8. The NCA has repeated the Memorial’s misrepresentation. The Authority’s summary of Main Works Package 1 claims that ‘[t]he original Commemorative Forecourt, stairs and heritage entrance will be reinstated as they appear now with the addition of an oculus to the Entry Hall below’. The words ‘as they appear now’ are quite wrong.
  9. The National Capital Plan also says that ‘[s]ubstantial works of architecture, engineering and landscape within the Territory should be designed to contribute positively to the overall composition, symbolism and dignity of the National Capital’. Yet, the change in the Memorial’s main entrance, from one that brings the visitor up the stairs directly into line of sight with the Memorial’s commemorative heart, to one that is essentially an underground cavern reminiscent of the arrivals hall of Seoul Airport, dramatically changes the visitor experience.
  10. The new arrivals area will detract, in the words of the National Capital Plan, from the ‘symbolism and dignity of the National Capital’. It is all about grandeur and glory rather than remembrance and loss. Above it, the incongruous Oculus, and the intrusion of the Glazed Link over the roofline of the heritage building, further detract from the Memorial’s dignity and from the dignity of the National Capital. All these features are inconsistent with the Plan.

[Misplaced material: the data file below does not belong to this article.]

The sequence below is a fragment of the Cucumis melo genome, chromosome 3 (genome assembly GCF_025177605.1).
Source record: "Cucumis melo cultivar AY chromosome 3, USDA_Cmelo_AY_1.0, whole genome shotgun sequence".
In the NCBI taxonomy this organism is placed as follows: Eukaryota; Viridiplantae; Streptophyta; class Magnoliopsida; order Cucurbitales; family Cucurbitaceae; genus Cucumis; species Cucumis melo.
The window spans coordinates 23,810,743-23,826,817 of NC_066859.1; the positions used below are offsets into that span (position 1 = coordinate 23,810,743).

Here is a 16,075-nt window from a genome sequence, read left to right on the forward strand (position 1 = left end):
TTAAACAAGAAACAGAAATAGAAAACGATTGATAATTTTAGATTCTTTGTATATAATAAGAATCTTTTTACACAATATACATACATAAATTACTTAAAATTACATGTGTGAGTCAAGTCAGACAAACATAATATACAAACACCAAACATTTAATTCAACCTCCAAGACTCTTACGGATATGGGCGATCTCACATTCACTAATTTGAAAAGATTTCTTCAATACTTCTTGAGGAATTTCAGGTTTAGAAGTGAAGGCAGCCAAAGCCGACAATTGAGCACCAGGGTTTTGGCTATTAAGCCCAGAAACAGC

11. Moving further out from the new entrance, the destruction of dozens of trees, some of them older than the Memorial itself, will sever the link the Memorial has with Mount Ainslie and damage the reflective solemn atmosphere of the area. Felling these trees to facilitate Main Works Package 1 does not conserve and enhance, in the words of the Plan, ‘landscape features which give the National Capital its character and setting, and which contribute to the integration of natural and urban environments’. Again, there is blatant inconsistency with the Plan.
  12. The treatment of the trees is also inconsistent with these words in the Plan:
  • ‘Retain the distinct urban form for which Canberra is well known, of a city within bush surrounds.’
  • ‘Protect the nationally significant open-space network, visual backdrop and landscape setting of the National Capital.’
  • ‘Ensure the development of a city that both respects environmental values and reflects national concerns with the sustainability of Australia’s urban areas.’